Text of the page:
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Scout Takes Another Look

Assessment Model Print

Strong Literary Analysis

This literary analysis focuses on To Kill a Mockingbird by Harper Lee.

Title: Scout Takes Another Look

Level: Grade 9, Grade 10

Mode: Response to Literature

Form: Literary Analysis

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Scout Takes Another Look

Student Model

Scout Takes Another Look

You might judge the book To Kill a Mockingbird from its title. You might read the title and think that the author, Harper Lee, will tell a depressing story. To Kill a Mockingbird is anything but depressing, although the story takes place in the South during the Great Depression. It tells the story of a young girl named Scout. Over a period of two years, she discovers that her brother, her dad, and her neighbors are not who she thought they were. One theme of To Kill a Mockingbird is that deep down every person has something to offer the world and sometimes people don’t realize it until they see the world from another person’s viewpoint. Often it takes a crisis before people can see the good in another person.

Scout, who is only six when the book begins, is quick to judge. She lives in a small community where people are known by what their families are like. For example, as Scout explains to her new teacher, the Cunninghams do not like to owe people. Her explanation is supposed to explain why the boy sitting behind her will not accept lunch money from the teacher. Members of Walter’s family have always been poor, but they refuse handouts. Walter is just following his family’s way of life. Other families are different. The Ewells are mean and ignorant. The Radleys keep to themselves. The Finches seem a little strange, but they are always fair. Scout has learned to judge what a person is like based on what family he or she comes from, but something happens to change that idea.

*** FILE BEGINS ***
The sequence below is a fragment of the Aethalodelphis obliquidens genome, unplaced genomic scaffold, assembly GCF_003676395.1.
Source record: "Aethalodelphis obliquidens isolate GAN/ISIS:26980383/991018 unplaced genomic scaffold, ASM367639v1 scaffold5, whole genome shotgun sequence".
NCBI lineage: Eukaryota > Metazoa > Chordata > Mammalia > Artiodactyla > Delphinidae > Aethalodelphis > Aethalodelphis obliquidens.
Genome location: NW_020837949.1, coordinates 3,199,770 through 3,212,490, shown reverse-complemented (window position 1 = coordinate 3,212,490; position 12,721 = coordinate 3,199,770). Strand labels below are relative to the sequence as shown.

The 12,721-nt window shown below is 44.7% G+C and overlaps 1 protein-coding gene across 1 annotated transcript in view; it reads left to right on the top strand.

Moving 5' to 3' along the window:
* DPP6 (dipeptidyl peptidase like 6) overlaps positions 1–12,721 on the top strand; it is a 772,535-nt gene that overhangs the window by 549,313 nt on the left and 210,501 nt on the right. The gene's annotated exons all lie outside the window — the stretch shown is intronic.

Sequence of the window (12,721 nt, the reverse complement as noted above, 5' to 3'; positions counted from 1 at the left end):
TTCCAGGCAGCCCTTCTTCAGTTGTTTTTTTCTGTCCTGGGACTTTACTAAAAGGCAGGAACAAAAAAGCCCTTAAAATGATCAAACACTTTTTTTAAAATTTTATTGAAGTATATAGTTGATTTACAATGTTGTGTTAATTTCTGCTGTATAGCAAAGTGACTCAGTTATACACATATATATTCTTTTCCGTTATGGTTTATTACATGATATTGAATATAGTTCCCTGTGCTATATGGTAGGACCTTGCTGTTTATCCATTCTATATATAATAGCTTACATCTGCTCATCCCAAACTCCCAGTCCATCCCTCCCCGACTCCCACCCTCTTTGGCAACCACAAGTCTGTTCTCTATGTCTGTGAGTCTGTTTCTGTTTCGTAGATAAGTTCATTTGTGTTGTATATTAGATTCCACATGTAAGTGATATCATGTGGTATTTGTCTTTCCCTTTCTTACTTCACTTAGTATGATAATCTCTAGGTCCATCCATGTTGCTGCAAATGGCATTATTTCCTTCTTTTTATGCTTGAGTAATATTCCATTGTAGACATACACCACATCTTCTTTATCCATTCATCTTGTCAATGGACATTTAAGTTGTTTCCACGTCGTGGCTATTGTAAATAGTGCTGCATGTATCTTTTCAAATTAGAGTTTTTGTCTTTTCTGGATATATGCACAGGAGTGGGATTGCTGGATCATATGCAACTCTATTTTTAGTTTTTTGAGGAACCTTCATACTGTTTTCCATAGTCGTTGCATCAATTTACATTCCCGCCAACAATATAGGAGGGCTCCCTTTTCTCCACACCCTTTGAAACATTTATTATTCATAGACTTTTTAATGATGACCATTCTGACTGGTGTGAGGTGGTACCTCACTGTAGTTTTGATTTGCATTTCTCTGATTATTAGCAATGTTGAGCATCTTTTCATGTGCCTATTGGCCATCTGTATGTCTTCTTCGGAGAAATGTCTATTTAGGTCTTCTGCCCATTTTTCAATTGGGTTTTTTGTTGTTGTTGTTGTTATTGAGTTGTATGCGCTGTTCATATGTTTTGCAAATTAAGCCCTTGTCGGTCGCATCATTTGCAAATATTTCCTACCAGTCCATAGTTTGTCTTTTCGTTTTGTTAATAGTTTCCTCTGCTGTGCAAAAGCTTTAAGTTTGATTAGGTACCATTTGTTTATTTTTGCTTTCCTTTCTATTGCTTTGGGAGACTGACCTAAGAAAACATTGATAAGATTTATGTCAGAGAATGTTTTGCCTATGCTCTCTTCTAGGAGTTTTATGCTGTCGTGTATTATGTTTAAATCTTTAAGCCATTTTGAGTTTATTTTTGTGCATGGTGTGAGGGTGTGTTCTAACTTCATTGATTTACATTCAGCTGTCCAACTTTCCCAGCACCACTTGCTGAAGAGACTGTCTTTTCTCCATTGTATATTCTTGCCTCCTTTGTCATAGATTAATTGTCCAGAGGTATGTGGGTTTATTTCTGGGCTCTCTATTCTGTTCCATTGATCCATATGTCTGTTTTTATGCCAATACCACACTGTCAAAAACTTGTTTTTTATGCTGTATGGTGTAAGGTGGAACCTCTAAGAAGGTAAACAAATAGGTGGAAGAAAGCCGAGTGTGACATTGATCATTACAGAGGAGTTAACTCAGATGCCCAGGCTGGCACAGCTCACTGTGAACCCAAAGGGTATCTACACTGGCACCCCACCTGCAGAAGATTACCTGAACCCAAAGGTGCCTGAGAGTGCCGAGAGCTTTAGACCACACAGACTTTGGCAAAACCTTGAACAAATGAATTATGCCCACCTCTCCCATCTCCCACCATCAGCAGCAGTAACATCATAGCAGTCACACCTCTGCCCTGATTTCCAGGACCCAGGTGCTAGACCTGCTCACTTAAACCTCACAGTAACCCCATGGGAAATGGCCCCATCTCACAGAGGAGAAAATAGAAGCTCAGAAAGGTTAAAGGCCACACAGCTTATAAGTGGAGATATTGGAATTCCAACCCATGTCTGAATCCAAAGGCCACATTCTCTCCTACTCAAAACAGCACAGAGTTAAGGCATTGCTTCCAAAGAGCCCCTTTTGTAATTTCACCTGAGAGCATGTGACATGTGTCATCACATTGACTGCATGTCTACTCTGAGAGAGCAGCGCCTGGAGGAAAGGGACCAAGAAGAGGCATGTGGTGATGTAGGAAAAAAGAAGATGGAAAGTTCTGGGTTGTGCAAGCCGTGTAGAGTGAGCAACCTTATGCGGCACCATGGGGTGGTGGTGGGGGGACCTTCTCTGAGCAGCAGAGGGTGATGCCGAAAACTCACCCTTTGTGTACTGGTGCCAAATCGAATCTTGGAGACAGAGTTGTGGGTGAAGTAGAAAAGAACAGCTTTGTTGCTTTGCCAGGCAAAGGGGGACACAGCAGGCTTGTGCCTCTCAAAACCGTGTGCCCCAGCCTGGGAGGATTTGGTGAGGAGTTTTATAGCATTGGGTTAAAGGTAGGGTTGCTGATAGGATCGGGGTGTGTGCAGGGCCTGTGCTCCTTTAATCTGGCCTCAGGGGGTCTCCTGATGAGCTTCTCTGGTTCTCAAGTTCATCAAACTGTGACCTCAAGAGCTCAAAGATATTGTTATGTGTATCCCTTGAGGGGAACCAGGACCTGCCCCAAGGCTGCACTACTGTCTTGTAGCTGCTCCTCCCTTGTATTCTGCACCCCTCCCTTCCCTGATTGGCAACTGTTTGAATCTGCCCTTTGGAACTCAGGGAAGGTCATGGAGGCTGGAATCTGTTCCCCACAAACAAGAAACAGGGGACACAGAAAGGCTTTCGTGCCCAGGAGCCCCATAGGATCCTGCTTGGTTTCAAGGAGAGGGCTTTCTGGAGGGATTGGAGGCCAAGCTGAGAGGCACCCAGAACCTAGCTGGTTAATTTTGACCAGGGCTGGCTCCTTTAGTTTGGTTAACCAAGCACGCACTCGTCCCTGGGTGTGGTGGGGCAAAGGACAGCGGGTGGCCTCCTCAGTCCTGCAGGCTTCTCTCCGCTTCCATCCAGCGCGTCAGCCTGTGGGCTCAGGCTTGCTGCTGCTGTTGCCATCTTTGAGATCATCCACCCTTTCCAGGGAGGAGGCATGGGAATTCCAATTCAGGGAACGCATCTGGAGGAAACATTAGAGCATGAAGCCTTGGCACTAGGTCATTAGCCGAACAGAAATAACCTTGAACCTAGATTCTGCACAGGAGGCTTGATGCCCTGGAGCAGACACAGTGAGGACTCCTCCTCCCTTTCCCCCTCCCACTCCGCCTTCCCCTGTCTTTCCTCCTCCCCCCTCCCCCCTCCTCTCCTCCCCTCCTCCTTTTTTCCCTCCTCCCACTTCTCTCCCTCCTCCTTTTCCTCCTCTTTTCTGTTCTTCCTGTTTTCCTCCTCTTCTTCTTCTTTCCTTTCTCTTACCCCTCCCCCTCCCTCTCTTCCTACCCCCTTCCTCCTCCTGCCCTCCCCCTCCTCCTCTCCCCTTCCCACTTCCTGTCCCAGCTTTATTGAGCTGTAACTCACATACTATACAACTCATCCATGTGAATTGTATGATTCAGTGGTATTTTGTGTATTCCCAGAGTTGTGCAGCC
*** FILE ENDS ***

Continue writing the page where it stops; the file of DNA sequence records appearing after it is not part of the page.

Although Scout is devoted to her father, she does not think that he is talented or has much to offer the world. Atticus Finch is older than most of her friends’ parents. He is a lawyer, and he prefers to sit and read rather than play football. Scout does not see what her father can do until a rabid dog appears in the middle of town. In a suspenseful moment, Finch drops his glasses in the street and shoots the rabid dog with one shot. Amazed, Scout learns that her father was once known as “One-shot Finch.” He gave up guns because he thought they were dangerous. Scout is impressed and sees her father in a whole new light.

Throughout the book, Scout and her brother, Jem, tell tales about the mysterious Arthur Radley. He is a neighbor they nicknamed Boo because he has not been outside his house in many years. The two children think that Boo Radley must be crazy, and they listen to rumors that Boo is also dangerous and mean. They spend a whole summer trying to think of ways to get Boo to come out of the house. Scout does not meet Boo Radley until the end of the novel when he saves her and her brother’s lives. When she finally meets him, she discovers that he is extremely shy. He is childlike in his appearance, and he hides in the shadows. Despite the fact that Boo saved Scout’s life, he is afraid to walk across the street by himself, so Scout walks him home. She stands on his porch and imagines what his life has been like. She feels she understands this stranger who is now a friend.

Atticus Finch’s earliest lesson to Scout is simple: “You never really understand a person until you consider things from his point of view . . . until you climb into his skin and walk around in it.” Throughout the novel, Scout is learning to see the good in people, even in people she is afraid of or dislikes, by seeing the world from their points of view. She learns that the Cunninghams are not only poor but nice. She realizes her father is not only smart but brave. She discovers that Boo Radley is not crazy but shy. The theme of walking in another person’s footsteps sounds simple. However, it’s often challenging because it forces people to really think about how they judge others. The world today is still a place filled with conflict, and people could all benefit from thinking about other people’s viewpoints before making judgments.

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